proth5's picture

As I chow down on sticky rice in the morning, I am reminded that taste can be a subtle thing.  There is a marked preference for "wonder" type breads on this island - which may be more in line with the subtlety of the rice taste.

Two other island specialities are "taco rice" (rice with taco toppings - I do not kid - you can buy taco rice kits in grocery stores) and Spam (no joke, Spam in lots of unexpected places.)

Team Japan (and Japan and the Ryukyu are somewhat distinct culturally) also produced heartbreakingly beautiful breads at the Coupe, but may have had the same "taste" problem (as well as timing problems.)  As I grow in my baking life I will forever remember these beautiful breads and strive to emulate their forms without sacrificing taste.

LindyD's picture

Wow, I knew that Hello Kitty was a major line in Japan, but didn't realize it extended to buns.  

Great post, Pat.  Did you find a sheeter anywhere? ;-)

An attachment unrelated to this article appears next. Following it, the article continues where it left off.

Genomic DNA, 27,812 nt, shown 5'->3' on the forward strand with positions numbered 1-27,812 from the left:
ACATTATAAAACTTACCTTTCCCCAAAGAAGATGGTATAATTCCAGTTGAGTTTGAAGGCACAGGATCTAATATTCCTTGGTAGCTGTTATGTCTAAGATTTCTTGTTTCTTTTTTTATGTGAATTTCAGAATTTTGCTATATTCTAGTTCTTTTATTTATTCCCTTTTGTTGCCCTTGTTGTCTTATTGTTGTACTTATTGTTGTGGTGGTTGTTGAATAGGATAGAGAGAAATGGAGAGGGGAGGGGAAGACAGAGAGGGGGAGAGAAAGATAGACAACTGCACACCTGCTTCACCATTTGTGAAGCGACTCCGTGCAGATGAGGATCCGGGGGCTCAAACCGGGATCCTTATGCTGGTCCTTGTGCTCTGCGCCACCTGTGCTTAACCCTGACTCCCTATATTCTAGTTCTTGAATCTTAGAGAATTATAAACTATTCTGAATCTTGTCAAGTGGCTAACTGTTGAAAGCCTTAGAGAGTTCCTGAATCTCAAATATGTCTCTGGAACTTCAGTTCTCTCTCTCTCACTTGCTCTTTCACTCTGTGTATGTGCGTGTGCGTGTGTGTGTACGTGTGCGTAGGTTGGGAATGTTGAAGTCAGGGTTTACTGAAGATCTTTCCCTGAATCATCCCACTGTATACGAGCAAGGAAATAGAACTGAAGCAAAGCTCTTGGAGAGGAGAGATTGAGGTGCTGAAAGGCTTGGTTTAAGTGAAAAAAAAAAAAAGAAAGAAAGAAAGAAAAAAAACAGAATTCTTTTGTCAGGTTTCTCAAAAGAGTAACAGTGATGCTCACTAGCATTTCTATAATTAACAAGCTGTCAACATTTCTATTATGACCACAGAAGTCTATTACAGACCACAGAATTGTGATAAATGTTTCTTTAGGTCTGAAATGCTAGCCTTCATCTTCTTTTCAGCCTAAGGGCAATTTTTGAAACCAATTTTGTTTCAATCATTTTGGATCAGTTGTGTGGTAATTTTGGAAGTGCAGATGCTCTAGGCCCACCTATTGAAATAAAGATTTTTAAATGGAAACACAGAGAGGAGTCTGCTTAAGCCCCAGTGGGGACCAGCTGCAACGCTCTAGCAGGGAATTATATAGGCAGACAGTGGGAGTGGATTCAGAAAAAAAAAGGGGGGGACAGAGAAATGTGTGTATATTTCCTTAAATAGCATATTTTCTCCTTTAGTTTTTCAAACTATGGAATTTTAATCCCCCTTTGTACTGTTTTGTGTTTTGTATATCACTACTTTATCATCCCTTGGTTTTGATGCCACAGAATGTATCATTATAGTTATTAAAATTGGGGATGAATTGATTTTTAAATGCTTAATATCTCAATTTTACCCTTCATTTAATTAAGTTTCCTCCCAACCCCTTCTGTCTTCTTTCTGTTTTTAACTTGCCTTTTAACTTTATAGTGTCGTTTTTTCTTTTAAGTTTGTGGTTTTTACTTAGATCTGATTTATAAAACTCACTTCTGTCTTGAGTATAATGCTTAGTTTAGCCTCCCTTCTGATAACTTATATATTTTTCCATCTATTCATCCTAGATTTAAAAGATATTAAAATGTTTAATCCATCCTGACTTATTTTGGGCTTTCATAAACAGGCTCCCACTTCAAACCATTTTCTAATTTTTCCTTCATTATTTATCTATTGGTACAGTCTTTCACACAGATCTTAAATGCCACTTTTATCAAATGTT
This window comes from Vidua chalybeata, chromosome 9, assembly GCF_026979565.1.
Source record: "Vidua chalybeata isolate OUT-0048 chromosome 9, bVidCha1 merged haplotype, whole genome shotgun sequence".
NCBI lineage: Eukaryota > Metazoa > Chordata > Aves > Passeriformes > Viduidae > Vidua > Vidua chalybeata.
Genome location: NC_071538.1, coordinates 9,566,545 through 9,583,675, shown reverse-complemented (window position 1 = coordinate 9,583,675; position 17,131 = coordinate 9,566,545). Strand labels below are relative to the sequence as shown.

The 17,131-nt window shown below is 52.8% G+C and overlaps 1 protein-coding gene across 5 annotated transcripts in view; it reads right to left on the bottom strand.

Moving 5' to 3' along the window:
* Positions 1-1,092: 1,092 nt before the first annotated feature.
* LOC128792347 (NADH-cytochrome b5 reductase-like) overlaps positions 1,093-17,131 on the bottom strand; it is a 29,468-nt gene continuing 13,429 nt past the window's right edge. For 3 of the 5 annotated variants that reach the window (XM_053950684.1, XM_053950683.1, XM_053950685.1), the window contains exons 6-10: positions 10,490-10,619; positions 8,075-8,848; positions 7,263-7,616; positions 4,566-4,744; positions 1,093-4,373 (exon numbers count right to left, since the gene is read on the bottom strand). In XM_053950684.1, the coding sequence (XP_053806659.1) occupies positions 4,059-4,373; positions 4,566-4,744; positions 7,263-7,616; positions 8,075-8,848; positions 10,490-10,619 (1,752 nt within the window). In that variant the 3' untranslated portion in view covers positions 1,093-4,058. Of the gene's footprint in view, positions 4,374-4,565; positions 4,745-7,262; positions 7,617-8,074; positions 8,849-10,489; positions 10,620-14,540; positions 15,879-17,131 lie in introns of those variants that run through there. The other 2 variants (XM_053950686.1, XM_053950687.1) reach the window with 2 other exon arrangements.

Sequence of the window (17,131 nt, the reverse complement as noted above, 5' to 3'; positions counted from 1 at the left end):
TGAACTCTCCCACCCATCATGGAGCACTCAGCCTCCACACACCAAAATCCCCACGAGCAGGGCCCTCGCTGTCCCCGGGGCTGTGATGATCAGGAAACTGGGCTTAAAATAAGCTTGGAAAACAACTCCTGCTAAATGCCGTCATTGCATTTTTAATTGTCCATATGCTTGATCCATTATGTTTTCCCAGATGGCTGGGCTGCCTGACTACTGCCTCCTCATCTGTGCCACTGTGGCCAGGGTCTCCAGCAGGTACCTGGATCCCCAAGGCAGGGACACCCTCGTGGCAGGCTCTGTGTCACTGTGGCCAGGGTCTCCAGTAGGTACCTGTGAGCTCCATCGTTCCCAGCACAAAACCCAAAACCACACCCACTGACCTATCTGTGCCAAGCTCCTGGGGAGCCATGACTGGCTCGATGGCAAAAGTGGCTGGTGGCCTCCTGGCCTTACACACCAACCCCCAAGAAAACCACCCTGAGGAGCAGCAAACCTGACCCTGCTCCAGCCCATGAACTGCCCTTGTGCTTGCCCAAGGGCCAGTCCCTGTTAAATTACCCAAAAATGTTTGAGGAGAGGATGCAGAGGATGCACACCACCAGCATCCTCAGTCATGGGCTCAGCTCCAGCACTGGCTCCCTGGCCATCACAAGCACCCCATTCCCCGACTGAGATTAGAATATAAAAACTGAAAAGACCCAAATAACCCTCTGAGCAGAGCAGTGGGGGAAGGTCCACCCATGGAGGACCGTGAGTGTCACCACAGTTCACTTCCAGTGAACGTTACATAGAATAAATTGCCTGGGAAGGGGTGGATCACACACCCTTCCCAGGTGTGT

proth5's picture

Like a moth to a flame, I did locate a sheeter in a bakery whose location must remain undisclosed.  It was a small sheeter and could fit in my kitchen.  Who knew?

LindyD's picture

But will it fit in your suitcase?  

shallots's picture

My husband suggests the blandness in some of the breads comes from the use of rice flour. 

The machines make me sad, not hungry.  Sort of the same way I felt when I saw the first bengniette stamper at the French Market in New Orleans.

proth5's picture

it is rice flour.  However I have looked some of these breads very closely and am theorizing more that it is the specific type of wheat flour and intensive mixing that make them so bland.  I could be wrong, though.  I do know that the breads are hand shaped.  I have seen the workspace and the bakers doing the shaping on some of them.